What do we talk about when we talk about climate change?

by Caitlin Zera

What do we talk about when we talk about climate change? Our conversations often turn on the irresistible paradox of our desire to find solutions to reverse climate change effects and our need to totally grasp the crushing realities of what climate change is doing and will continue to do to the world’s most vulnerable populations. In his new documentary How to Let Go of the World and Love All the Things Climate Can’t Change director Josh Fox, of Gasland fame, asks us to confront this paradox and change the way we’ve been talking about climate change.

How to Let Go of the World and Love All the Things Climate Can’t Change

Directed by Josh Fox

Runtime: 125 minutes, 2016

While the title might seem to suggest resignation as the major theme, most of the film focuses on resilience. For Fox and the people he visits around the world, resilience is not about the power of technology to reverse climate change effects but rather the power of community to fight for justice and a better quality of life in the face of an increasingly inhospitable world.

But in order to get to the resilience portion of the film, Fox first takes us through an assessment of our current global situation and all the grimness it entails. Fox does an overview of climate change threats, bringing in the voices of experts Dr. Michael Mann, Elizabeth Kolbert, Bill McKibben, Van Jones, and Dr. Petra Tschakert. The scene they set is unsettling – from mass extinction to extreme weather to the complete melting of the Greenland ice sheet. It becomes clear that a full reversal of climate change effects is no longer realistic for our world. Dr. Michael Mann, a climatologist and geophysicist likens the consequences of climate change on our planet to the Four Horsemen of the Apocalypse – Death, Famine, War and Conquest.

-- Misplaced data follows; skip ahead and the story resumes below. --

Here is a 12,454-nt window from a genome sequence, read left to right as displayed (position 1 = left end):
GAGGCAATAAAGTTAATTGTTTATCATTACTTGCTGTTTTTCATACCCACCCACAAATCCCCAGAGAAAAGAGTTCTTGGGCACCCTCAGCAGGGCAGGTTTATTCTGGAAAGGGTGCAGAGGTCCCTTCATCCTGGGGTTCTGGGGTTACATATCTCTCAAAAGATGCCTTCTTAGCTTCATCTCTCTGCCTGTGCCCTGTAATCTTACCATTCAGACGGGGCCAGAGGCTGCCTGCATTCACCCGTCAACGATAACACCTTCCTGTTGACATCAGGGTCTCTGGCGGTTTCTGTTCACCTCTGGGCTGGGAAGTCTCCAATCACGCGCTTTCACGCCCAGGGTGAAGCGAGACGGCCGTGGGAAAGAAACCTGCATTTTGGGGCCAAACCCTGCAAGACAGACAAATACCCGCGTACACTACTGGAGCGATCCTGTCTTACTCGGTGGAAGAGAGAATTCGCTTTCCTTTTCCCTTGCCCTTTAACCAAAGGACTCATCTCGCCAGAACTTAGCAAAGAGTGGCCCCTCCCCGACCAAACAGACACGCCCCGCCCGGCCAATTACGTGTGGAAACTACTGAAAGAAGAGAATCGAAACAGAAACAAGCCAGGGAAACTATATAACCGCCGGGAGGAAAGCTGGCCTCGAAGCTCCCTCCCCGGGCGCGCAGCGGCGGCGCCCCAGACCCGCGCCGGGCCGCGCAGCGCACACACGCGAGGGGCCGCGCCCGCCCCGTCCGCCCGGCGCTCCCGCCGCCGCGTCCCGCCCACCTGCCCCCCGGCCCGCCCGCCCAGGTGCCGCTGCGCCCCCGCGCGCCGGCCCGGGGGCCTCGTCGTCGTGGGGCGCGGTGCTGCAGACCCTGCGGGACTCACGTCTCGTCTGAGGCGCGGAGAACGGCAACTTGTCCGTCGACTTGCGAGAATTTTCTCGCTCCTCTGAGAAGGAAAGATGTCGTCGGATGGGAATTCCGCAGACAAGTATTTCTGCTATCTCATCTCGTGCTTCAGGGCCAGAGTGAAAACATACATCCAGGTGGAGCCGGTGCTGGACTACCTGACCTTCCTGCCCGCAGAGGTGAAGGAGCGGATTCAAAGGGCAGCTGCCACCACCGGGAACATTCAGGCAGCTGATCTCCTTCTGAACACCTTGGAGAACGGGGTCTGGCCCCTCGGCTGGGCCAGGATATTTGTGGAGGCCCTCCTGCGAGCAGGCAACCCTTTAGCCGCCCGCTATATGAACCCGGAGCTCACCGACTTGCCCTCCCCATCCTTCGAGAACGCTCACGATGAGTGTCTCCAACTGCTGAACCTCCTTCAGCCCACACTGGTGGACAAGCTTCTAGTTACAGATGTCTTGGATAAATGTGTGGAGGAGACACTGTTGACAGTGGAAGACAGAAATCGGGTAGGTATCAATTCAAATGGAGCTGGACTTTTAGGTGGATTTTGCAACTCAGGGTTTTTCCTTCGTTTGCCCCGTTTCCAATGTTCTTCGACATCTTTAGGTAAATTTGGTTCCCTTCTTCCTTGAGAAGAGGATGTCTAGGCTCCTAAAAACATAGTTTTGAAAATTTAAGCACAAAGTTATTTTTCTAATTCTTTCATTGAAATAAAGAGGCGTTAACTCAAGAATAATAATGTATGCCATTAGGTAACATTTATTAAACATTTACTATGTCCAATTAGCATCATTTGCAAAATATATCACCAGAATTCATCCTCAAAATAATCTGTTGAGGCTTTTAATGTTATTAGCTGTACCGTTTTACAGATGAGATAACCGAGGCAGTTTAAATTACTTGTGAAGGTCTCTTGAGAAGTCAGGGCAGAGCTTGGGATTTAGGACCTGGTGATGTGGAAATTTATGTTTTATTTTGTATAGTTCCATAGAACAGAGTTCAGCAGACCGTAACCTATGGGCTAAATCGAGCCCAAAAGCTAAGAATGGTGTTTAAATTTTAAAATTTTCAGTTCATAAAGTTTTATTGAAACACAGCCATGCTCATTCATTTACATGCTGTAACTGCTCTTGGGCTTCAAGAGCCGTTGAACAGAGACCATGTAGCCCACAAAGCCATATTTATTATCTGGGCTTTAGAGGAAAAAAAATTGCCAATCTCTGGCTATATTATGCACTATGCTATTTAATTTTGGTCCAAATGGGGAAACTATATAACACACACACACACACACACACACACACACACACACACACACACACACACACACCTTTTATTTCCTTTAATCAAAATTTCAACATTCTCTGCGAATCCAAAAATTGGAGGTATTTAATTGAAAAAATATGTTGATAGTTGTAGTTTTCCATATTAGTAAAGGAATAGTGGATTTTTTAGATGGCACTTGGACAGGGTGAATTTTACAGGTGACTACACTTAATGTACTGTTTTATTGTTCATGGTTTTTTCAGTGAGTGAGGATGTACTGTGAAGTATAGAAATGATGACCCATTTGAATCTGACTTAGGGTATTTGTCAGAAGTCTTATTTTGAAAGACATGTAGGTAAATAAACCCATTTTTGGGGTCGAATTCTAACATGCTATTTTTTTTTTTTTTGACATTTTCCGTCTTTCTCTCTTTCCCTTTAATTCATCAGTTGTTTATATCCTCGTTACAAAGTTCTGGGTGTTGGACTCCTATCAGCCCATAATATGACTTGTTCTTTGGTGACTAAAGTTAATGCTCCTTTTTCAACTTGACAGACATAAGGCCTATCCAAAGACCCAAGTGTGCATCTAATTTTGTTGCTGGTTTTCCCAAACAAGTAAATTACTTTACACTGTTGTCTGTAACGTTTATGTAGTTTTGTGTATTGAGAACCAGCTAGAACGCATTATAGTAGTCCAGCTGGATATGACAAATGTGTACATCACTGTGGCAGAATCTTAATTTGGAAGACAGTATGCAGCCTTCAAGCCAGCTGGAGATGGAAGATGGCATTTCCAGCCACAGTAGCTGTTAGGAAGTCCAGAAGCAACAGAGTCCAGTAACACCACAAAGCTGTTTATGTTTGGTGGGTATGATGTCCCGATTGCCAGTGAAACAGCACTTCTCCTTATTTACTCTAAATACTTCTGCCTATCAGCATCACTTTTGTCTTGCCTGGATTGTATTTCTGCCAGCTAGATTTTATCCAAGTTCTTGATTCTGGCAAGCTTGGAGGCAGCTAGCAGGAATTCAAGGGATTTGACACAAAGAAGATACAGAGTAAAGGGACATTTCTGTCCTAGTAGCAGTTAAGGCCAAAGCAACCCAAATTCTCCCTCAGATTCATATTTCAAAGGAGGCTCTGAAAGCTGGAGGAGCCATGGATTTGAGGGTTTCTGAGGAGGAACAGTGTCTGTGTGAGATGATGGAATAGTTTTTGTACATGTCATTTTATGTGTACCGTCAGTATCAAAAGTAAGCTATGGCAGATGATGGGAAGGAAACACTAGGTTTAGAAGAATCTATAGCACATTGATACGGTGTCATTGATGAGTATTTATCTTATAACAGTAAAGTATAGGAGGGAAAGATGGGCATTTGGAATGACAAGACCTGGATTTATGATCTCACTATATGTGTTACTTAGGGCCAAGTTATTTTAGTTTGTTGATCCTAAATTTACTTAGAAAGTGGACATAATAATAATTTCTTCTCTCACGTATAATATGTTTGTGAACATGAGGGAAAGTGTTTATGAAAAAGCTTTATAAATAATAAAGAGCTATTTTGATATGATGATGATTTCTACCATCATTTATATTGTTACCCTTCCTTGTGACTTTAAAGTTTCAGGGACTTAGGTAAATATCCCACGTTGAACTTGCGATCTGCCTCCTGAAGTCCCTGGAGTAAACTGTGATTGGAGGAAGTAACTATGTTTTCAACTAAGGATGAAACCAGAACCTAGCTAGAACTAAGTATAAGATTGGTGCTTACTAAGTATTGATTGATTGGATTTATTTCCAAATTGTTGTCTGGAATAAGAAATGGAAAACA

The overwhelming nature of these conversations leads Fox to confide in his audience that to slow warming by a significant amount we would need “a major overhaul of every human system – politics, food, energy, transportation, media and all in the next 3 to 4 years – I don’t know about you but I’m about ready to watch a few cat videos right now….” This is Fox’s voice as a narrator and an activist. He strikes a chord with audiences by talking about these heavy issues with sincerity, authenticity, and humor. This touch makes How to Let Go a catalyzing film for both those well-versed in climate issues and those new to the depth of the subject.

We can see the ill-impacts of these systems on our climate even as microcosmically as Missouri. Industrial agriculture in our state dumps chemical pollution into our rivers and degrades our soil; coal powers 82% of our electricity, more than most other states; our public transportation networks do not meet the needs of those who don’t own cars; our state legislature gridlocks on important environmental issues like clean water more often than it progresses.

As Fox learns from Tim DeChristopher, an environmental activist, we must build space in our hearts for despair. At 2 degrees warming, 30-50% of all the species on the planet would become extinct, an event that would deal a devastating blow to our planet’s biodiversity. “That’s a lot of goodbyes,” Fox says. Despair has a place.

It is necessary to have these conversations, the ones that are bleak and overwhelming. We need to have them with our friends, families, our decisionmakers, our neighbors, and ourselves.

“Working on climate change doesn’t just mean dealing with the future it means making public health better right now; it means a whole host of things changing right now,” Fox says as he leaves air quality activists in Beijing. We must work on making life more livable on a dire planet.

Ultimately, How to Let Go of the World is not a film about throwing in the towel. It’s a film about being realistic, a film about taking the things we love with us into a future that looks darker than it ever has before it. It’s a film about preserving those things we love – community, generosity, creativity, – and abolishing the things that have been our downfall – greed, competition, tyranny – as we look to adapt to life on this new planet.

“We have the biggest choice is there is, to fight and keep the things we have,” says a Pacific Climate Warrior Fox visits on the island of Vanuato. “You can’t just sit there and say, ‘We’re gonna drown, we’re gonna drown, we’re gonna drown.”

We will be living in a world where death, famine, war, and conquest loom as the effects of climate change continue to set in, but we can still imagine and bring to fruition a world in which equality, justice, and generosity are sustained. We may not overhaul our human systems in the window of time necessary to halt climate change effects but we can still strive to refashion our world into one that is more equitable in the face of difficulties brought on by climate change. We know that community can be stronger than the storms ahead, and we can take comfort in working toward a future in which “we can face the music together.”